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Play 1 – Find or Form a State Broadband Coalition

Coordinated statewide broadband or digital inclusion efforts have the power to leverage resources, capacity, and expertise across multiple state agencies to create a greater collective impact than might be possible by any individual agency. Additionally, statewide efforts may lend legitimacy and leadership support to digital equity and inclusion initiatives, ensuring that issues of broadband access, affordability, and adoption are prioritized across multiple state agencies and sectors including education, workforce development, healthcare, public safety, and economic development. Recognizing the value of a coordinated statewide effort, many states and territories have established state broadband or digital inclusion coalitions. Education leaders, institutions, and agencies are well-positioned to lead and contribute to broader state or local broadband or digital inclusion coalitions, task forces, or initiatives working to implement solutions to address the digital divide – and should be represented in these groups. Implementing long-term solutions that address the digital divide will require a coordinated effort across the local, state, and federal levels.

Frequently Asked Questions

1. Which states have statewide broadband coalitions?

The State Broadband Leaders Network (SBLN) is a community of state broadband initiative leaders convened by the National Telecommunications and Information Administration (NTIA) at the U.S. Department of Commerce. Fifty states, the District of Columbia and five territories participate in the SBLN and have state broadband efforts of varying levels of formality and statewide coordination (e.g., state broadband office, task force, commission, or authority to coordinate broadband efforts). Some of these state broadband efforts are run from the Governor’s office, while others operate out of state offices for housing, community development, information technology, or economic development. Visit the SBLN website for more information about state broadband efforts and to identify state broadband contacts:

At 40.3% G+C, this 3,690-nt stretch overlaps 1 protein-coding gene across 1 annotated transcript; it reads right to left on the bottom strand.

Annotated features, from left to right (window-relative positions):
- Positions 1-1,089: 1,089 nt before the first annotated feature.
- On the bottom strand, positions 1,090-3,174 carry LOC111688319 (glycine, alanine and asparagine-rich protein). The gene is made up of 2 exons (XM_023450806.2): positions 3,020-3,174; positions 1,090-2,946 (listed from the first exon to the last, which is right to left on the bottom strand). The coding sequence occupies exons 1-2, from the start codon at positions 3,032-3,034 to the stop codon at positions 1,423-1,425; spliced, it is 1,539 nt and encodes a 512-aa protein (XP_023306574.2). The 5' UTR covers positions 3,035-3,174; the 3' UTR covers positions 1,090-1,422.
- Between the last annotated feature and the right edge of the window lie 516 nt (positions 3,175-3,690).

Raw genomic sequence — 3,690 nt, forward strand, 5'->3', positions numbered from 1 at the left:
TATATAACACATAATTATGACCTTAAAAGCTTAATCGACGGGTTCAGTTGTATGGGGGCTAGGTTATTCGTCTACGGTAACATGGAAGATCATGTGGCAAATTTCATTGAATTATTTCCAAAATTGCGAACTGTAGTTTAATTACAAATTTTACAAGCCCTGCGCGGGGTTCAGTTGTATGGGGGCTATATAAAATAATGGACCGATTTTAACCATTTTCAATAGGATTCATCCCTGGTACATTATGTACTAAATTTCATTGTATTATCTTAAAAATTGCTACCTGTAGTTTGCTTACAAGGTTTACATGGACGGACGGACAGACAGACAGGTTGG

2. What agencies or organizations might be represented in a state broadband coalition?

The membership of each state broadband coalition, task force, or working group will be different; however, the following agencies, organizations, or roles have been represented across current state broadband efforts:

Sector Possible Member Agencies, Organizations, Individuals
Education & Libraries
  • State Educational Agency
  • State-level Private School Organization
  • State Board of Higher Education
  • State Community College Board
  • State Education Network or Regional Education Network
  • State Library or Public Libraries
  • Postsecondary Institutions
Economic Development
  • State Department of Commerce or Economic Development
  • State Department of Trade
  • State Workforce Development Board
  • State Farm Bureau
  • Governor’s office
  • Organizations or associations that represent townships, counties, cities
  • State or local elected officials
  • Elected Leaders of Tribal Nations
  • State Department of Transportation
  • Office of Public Safety or Emergency Management
  • State Police
Healthcare & Family Services
  • State Department of Health and Family Services
  • State Department of Aging
  • Housing Authorities
  • Hospital networks
Information Technology
  • State Department of Information Technology
  • Telecommunications/internet service providers
  • Electric Co-ops
  • Foundations
  • Nonprofits/local business owners
  • Local citizens

3. How can the education sector contribute to the state discussions?